The Query Letter

I am knee deep in the search for an agent.  I’m not ruling out self-publishing, but I would like to be traditionally published.  I can admit that.

I don’t consider myself an expert on query letters, there are plenty of sources out there that can give you directions on that (here’s a great one by Jane Friedman ).  In the end, I think you have to write one that is true to you and your novel.  All query letters have certain parts.  Query letters for works of fiction.

  • greeting
  • hook
  • pitch/synopsis
  • bio
  • closing

Those are the basics.  I’m a firm believer in keeping it short, but thorough, and no gimmicks. I imagine agents have inboxes overflowing with emails and don’t have time to read long winded queries.  I’ve written and rewritten my pith.  The pitch isn’t as hard as the bio.  A short bio!?  I’d rather read a romance than write my bio.

Some query how-to articles give the advice of finding out who the agent represents and how they are similar to what you write.  I hate this.  It’s not always easy finding out who an agent represents.  Recently, I read that having an idea of where your book sits on the shelf is useful. Wicked Cozy Authors has a series of articles on writing a book/series proposals that have been very helpful.

So I did a google search to see what books have similar characteristics of Dead in the Water.  I googled, cozy mysteries in small towns.  My brain crashed.  Most cozy mysteries occur in small towns.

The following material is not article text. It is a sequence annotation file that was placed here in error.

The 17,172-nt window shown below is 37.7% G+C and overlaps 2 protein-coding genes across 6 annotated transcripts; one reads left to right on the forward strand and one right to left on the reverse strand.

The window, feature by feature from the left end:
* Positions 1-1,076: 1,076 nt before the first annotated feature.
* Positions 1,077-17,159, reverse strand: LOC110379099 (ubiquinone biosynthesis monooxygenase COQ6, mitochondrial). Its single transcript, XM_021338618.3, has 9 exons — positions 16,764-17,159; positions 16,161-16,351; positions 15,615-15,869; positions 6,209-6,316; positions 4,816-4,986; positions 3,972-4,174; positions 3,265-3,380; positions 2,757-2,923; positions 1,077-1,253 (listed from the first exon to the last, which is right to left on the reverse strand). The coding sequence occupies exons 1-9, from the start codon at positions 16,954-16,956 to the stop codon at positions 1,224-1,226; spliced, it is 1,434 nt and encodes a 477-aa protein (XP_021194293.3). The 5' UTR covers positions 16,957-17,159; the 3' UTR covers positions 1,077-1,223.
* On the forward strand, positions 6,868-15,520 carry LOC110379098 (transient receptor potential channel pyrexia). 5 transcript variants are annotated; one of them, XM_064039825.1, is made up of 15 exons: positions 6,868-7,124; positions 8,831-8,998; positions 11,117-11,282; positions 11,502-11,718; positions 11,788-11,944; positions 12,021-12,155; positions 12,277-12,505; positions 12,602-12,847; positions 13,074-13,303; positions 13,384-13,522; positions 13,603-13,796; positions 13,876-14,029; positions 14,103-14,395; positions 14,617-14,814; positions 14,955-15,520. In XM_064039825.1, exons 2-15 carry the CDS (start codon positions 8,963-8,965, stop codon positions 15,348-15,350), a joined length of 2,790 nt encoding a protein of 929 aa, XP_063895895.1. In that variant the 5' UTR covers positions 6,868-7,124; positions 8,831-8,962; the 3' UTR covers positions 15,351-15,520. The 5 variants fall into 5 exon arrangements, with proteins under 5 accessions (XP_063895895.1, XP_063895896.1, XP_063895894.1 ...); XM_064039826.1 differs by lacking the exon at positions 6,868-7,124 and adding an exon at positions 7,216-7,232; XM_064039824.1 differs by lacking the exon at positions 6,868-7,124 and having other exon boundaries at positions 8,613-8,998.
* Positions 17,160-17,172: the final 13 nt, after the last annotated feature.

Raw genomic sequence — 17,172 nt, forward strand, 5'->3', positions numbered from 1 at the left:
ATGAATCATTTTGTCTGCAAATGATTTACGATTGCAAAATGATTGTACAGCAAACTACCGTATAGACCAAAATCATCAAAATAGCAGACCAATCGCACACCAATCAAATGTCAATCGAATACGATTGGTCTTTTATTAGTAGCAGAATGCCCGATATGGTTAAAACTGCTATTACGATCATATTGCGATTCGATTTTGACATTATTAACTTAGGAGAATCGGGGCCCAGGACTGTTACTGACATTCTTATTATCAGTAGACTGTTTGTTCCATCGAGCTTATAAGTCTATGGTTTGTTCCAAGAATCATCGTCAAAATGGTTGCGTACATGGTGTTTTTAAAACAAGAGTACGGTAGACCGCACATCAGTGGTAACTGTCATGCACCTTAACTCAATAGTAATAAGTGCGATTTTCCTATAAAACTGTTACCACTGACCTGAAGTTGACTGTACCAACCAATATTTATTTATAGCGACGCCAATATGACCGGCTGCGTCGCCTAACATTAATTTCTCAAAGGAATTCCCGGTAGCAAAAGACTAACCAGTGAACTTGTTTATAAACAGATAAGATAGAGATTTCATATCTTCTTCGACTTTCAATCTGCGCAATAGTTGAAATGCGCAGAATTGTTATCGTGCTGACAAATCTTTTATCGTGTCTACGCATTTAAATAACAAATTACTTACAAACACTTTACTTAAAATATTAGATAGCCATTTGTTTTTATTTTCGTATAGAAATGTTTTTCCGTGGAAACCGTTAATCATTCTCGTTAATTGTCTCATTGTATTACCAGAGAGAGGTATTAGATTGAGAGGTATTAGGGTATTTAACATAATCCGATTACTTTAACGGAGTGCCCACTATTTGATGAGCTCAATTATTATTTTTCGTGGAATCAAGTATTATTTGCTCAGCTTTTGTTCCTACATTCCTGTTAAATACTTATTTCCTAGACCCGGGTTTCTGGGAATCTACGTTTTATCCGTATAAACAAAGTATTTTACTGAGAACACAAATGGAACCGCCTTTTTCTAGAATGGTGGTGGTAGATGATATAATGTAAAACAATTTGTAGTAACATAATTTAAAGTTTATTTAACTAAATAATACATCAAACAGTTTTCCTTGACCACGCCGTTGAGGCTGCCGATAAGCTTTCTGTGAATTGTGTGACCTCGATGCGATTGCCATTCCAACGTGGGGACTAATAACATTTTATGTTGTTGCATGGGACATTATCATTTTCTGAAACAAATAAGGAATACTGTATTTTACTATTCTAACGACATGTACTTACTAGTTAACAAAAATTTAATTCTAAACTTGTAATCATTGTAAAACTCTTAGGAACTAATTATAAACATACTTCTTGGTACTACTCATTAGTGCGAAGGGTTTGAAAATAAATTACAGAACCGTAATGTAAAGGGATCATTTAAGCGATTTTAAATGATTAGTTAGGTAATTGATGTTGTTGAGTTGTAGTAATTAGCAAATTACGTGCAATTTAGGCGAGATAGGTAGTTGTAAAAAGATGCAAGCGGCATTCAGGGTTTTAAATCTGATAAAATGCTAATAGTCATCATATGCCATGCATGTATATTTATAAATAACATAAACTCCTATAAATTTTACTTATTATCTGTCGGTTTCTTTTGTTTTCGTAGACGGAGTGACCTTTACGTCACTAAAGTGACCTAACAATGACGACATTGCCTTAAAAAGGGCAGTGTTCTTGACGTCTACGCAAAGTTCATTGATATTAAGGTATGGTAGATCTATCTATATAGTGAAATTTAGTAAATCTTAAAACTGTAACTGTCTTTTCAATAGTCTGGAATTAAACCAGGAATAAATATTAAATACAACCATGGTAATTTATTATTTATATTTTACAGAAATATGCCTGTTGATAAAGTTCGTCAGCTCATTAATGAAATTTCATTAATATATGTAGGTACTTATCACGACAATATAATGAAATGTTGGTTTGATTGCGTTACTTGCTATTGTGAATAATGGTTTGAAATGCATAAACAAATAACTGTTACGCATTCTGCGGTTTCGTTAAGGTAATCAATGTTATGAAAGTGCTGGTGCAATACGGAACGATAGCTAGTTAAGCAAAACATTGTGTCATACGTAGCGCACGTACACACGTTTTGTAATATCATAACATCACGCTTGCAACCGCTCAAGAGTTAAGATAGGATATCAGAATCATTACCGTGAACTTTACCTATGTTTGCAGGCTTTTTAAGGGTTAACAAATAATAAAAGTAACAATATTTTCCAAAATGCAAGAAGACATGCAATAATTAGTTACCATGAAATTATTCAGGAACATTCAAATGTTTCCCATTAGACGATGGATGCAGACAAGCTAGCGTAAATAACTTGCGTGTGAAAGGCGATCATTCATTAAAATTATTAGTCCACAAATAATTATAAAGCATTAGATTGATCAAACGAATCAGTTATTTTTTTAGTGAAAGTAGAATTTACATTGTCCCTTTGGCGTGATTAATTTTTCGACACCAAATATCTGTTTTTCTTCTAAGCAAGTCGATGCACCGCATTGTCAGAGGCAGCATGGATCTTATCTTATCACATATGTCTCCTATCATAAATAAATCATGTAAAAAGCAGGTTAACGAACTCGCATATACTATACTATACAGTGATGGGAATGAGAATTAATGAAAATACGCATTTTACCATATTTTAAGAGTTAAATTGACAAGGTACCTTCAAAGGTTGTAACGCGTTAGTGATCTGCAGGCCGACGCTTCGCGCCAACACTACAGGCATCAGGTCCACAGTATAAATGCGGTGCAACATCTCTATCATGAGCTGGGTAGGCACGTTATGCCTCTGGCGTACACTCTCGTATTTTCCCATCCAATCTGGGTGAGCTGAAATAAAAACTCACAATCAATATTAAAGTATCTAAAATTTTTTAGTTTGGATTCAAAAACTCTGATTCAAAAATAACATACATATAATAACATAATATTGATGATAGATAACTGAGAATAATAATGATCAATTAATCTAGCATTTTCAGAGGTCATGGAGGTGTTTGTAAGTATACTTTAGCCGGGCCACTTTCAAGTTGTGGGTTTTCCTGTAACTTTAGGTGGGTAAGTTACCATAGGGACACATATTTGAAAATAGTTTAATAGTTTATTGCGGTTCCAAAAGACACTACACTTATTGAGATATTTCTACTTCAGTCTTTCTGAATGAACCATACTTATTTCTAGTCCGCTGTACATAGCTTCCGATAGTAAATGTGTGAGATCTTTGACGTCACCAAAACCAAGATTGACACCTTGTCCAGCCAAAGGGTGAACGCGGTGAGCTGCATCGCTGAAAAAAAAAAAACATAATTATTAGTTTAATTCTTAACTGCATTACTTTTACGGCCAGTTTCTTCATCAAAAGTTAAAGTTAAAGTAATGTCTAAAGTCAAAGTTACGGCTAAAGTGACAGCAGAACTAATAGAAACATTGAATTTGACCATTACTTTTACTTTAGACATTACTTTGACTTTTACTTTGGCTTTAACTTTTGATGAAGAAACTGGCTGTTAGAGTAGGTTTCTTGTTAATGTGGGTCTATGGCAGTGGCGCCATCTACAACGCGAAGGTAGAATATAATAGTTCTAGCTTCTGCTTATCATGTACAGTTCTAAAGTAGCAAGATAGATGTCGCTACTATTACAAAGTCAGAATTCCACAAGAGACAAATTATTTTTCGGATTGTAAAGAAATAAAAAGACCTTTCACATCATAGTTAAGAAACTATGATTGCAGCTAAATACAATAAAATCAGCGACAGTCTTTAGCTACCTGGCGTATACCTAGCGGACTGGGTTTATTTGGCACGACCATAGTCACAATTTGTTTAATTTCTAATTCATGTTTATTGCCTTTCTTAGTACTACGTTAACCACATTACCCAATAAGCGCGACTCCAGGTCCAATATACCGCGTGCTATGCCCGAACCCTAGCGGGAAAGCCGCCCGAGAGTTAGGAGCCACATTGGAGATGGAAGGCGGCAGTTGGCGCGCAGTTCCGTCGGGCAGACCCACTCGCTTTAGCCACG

I googled, cozy mysteries surrounding diners.  I choked, dozens and dozens (if not hundreds) of titles occur in or around an eatery of some kind.

Lastly, I googled, southern cozy mysteries.  That was manageable.  I made a list of authors and headed to the library, specifically looking for southern cozy mysteries.  I have a nice little stack on my side table.  I’ve never read any of these writers, and I hope to find a new favorite.

I don’t know how much any of this will help my query letter, but the current version looks pretty good.

What have you learned from writing a query letter?



One thought on “The Query Letter

  1. Thanks for tagging our Wicked Cozy Authors series! One thing I learned was keeping track of who you queried and when is critical. I found Query Tracker really helpful for that, as well as for searching for agents who represented the kind of book I was writing. Get the premiere membership (a few years ago it was only $25/year) and you can run reports on similar authors and who represent them.


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